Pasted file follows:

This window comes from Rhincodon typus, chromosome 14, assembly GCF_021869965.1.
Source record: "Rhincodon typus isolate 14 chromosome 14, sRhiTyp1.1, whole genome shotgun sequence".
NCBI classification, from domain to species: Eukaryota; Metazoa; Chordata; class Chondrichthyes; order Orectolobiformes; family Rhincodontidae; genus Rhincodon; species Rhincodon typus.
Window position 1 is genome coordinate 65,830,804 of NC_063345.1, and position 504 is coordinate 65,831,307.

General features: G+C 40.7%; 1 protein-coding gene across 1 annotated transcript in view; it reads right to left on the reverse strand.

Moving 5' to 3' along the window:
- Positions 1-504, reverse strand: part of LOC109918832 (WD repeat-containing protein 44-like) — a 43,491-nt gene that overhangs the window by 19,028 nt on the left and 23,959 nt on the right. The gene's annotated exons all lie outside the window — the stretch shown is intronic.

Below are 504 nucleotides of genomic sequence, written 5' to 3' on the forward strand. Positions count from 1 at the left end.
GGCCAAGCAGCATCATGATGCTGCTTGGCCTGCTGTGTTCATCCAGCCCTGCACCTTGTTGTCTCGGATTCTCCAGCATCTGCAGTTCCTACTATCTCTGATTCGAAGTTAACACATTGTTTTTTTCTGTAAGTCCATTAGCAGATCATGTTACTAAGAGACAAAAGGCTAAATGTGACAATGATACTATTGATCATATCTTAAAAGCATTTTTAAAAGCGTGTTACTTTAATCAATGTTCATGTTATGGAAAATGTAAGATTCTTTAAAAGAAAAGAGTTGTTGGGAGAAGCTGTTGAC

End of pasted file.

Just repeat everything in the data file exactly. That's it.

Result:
This window comes from Rhincodon typus, chromosome 14, assembly GCF_021869965.1.
Source record: "Rhincodon typus isolate 14 chromosome 14, sRhiTyp1.1, whole genome shotgun sequence".
NCBI classification, from domain to species: Eukaryota; Metazoa; Chordata; class Chondrichthyes; order Orectolobiformes; family Rhincodontidae; genus Rhincodon; species Rhincodon typus.
Window position 1 is genome coordinate 65,830,804 of NC_063345.1, and position 504 is coordinate 65,831,307.

General features: G+C 40.7%; 1 protein-coding gene across 1 annotated transcript in view; it reads right to left on the reverse strand.

Moving 5' to 3' along the window:
- Positions 1-504, reverse strand: part of LOC109918832 (WD repeat-containing protein 44-like) — a 43,491-nt gene that overhangs the window by 19,028 nt on the left and 23,959 nt on the right. The gene's annotated exons all lie outside the window — the stretch shown is intronic.

Below are 504 nucleotides of genomic sequence, written 5' to 3' on the forward strand. Positions count from 1 at the left end.
GGCCAAGCAGCATCATGATGCTGCTTGGCCTGCTGTGTTCATCCAGCCCTGCACCTTGTTGTCTCGGATTCTCCAGCATCTGCAGTTCCTACTATCTCTGATTCGAAGTTAACACATTGTTTTTTTCTGTAAGTCCATTAGCAGATCATGTTACTAAGAGACAAAAGGCTAAATGTGACAATGATACTATTGATCATATCTTAAAAGCATTTTTAAAAGCGTGTTACTTTAATCAATGTTCATGTTATGGAAAATGTAAGATTCTTTAAAAGAAAAGAGTTGTTGGGAGAAGCTGTTGAC